I also remember meeting and exchanging books with Julia Rathey, whose husband, David was killed in the towers that day. She had written a book entitled What Children Need When They Grieve which I thoroughly enjoyed and felt was so wonderfully written, not to mention all the help it brought to suffering families in the years following 9/11.

I was so happy when she shared, years later, that she would remarry a great guy named Gregg. She deserved to be happy again.

As I stood in the living room not moving, not speaking, in total shock, one of the things I started to remember was my pictures. I frantically started to search for them in my boxes.

I knew they were there…but where were they. You see I have celebrated three milestone in my life in the towers.

The night I finished my MBA from Fordham, my parents picked me up after the last exam and we enjoyed dinner together at Windows on the World, the restaurant at the top with the most magnificent view of the entire city.

I remember taking home the empty bottle of champagne and writing on it the date and place. That bottle was kept on the top shelf of my living room hutch for many years. I often wonder if I’ll find it one day among all my memorabilia in deep storage. That would be amazing.

Another memory was when I got engaged on the Observation Deck of the Twin Towers. While we had decided many months before to get married, it was on the 4th of July that he actually presented the ring and formally asked for my hand. We went to the restaurant afterwards and had champagne.

When my 40th Birthday rolled around, there was no other place I wanted to celebrate. Funny thing…I remember being in the elevator with Michael Bloomberg that night going up to Windows on the World. I knew immediately who he was, long before he entered politics.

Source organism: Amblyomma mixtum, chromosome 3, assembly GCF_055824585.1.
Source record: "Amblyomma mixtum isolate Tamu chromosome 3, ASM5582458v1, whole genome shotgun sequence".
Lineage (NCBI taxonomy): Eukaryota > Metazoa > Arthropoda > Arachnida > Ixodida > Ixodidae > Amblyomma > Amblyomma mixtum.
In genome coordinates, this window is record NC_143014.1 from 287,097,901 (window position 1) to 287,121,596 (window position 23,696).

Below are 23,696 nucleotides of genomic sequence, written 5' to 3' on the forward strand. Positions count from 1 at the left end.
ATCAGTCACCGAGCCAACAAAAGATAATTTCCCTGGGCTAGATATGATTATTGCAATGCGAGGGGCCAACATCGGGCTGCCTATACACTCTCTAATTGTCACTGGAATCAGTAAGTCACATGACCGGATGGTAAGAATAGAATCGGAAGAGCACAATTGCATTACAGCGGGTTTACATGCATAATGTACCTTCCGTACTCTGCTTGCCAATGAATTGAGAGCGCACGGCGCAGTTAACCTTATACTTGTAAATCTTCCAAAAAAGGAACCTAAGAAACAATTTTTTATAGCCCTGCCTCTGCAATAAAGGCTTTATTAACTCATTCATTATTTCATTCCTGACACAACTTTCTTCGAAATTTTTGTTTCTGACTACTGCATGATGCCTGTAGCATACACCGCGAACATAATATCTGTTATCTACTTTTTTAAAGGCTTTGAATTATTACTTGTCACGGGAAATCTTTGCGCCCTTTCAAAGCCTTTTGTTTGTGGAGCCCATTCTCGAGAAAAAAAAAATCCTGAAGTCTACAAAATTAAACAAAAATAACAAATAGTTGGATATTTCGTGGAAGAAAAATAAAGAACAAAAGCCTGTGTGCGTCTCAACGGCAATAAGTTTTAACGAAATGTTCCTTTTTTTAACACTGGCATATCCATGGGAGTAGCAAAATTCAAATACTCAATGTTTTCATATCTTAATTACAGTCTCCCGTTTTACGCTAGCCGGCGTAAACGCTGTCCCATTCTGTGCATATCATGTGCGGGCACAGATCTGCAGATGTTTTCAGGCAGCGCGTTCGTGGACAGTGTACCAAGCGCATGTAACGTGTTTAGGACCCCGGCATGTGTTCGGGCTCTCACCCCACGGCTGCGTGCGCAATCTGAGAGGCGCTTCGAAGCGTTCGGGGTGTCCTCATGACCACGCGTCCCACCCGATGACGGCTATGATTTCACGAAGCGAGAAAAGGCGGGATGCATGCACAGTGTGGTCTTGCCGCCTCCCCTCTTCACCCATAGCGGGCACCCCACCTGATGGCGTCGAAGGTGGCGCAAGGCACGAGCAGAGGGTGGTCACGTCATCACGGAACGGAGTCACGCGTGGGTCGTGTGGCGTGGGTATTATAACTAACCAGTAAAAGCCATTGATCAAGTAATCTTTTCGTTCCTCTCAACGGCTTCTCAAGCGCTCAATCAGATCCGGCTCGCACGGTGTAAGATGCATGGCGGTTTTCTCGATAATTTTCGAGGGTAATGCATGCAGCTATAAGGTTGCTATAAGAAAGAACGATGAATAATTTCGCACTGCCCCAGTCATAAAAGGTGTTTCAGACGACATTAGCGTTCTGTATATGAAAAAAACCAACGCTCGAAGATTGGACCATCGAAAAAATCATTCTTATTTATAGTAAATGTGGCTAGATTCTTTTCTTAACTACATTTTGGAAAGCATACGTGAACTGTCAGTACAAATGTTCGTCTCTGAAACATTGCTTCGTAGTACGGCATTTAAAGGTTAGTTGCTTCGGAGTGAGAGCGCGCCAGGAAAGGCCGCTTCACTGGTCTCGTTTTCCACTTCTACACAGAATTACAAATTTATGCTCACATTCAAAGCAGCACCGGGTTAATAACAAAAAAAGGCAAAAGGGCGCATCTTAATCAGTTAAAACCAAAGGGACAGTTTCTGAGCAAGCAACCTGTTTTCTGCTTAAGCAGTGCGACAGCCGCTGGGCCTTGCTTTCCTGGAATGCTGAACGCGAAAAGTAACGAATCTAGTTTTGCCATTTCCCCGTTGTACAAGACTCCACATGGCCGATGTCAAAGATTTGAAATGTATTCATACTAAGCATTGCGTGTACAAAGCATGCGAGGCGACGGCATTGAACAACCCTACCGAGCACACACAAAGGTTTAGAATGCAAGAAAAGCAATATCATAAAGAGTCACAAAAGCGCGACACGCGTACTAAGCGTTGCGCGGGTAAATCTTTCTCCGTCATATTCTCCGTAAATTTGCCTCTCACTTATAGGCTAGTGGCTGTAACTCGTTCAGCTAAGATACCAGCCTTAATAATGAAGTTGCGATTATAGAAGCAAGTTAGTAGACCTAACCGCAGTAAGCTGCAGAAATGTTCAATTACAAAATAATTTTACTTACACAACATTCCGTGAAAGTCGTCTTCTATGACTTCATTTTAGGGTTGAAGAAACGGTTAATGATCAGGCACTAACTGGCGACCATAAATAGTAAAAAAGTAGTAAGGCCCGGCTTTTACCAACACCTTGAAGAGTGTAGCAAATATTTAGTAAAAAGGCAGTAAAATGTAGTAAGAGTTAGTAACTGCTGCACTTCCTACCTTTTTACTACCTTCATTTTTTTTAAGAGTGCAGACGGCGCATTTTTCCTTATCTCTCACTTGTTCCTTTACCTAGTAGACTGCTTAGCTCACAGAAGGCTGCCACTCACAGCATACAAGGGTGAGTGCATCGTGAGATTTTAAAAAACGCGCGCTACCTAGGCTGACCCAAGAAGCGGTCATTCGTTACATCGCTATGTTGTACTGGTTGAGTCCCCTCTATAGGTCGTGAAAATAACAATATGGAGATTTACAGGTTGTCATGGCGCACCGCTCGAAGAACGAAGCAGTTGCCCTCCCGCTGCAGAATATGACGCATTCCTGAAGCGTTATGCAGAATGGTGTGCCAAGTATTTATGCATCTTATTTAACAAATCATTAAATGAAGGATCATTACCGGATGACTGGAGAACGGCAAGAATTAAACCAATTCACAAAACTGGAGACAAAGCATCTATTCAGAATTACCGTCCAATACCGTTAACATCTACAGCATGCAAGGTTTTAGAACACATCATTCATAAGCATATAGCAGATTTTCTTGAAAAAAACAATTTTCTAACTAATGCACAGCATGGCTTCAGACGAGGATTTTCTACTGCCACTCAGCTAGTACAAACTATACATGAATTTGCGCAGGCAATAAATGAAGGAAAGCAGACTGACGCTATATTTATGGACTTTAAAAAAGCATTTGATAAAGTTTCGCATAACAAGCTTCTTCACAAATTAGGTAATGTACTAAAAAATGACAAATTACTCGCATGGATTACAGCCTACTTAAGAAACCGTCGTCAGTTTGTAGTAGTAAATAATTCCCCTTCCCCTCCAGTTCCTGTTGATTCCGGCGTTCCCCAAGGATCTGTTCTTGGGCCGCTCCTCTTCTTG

It was those pictures especially I wanted to find. I dug and dug. I couldn’t find them fast enough. My husband kept asking me what I was looking for and I remember just flipping through hundreds of pictures until they finally appeared.

It was then I wept.

I handed them to him. The best two pictures we had inside the trade center. He took one of me and I one of him across the table celebrating my 40th Birthday. The lambchops arranged so perfectly on the plate…my favorite.

I looked at the booths we had been sitting in. I remembered the look of the restaurant, so open and elegant. I thought about how all those booths were now disintegrated. All that steel, and all those people who probably were serving breakfast that morning.

I have been back to the World Trade Center or as it was known “Ground Zero” a few times since 9/11/2001. The first time was on the 2005 anniversary when I was then living there again.

It was a most profound experience. One I will always remember.

It took nearly four weeks for the galleys to arrive for Understanding Your Grieving Heart which were originally shipped on 9/10, the day before our nation’s tragedy.

While waiting, I informed the printer to update the dedication. It now reads:

For those who love them so deeply
Miss them so desperately
Grieve for them so despondently
The tears of a nation join you.

Remembering those who perished on
Tuesday, September 11th, 2001

We pray blessings over the survivors of these attacks,
the rescue workers for their brave service to our people,
the canine rescuers for their devotion to help, protect and love us,
and the countless volunteers who heard the call and answered it

We will not back down
We will never forget

God Bless Our Great Land
and its people

Mary M. McCambridge (Ask Mary Mac) is the Founder and President of the Foundation for Grieving Children, Inc., a Grief Coach and author of several award winning books and CD programs on bereavement. She resides in Central Florida.

9/11/10 – Nine Years Later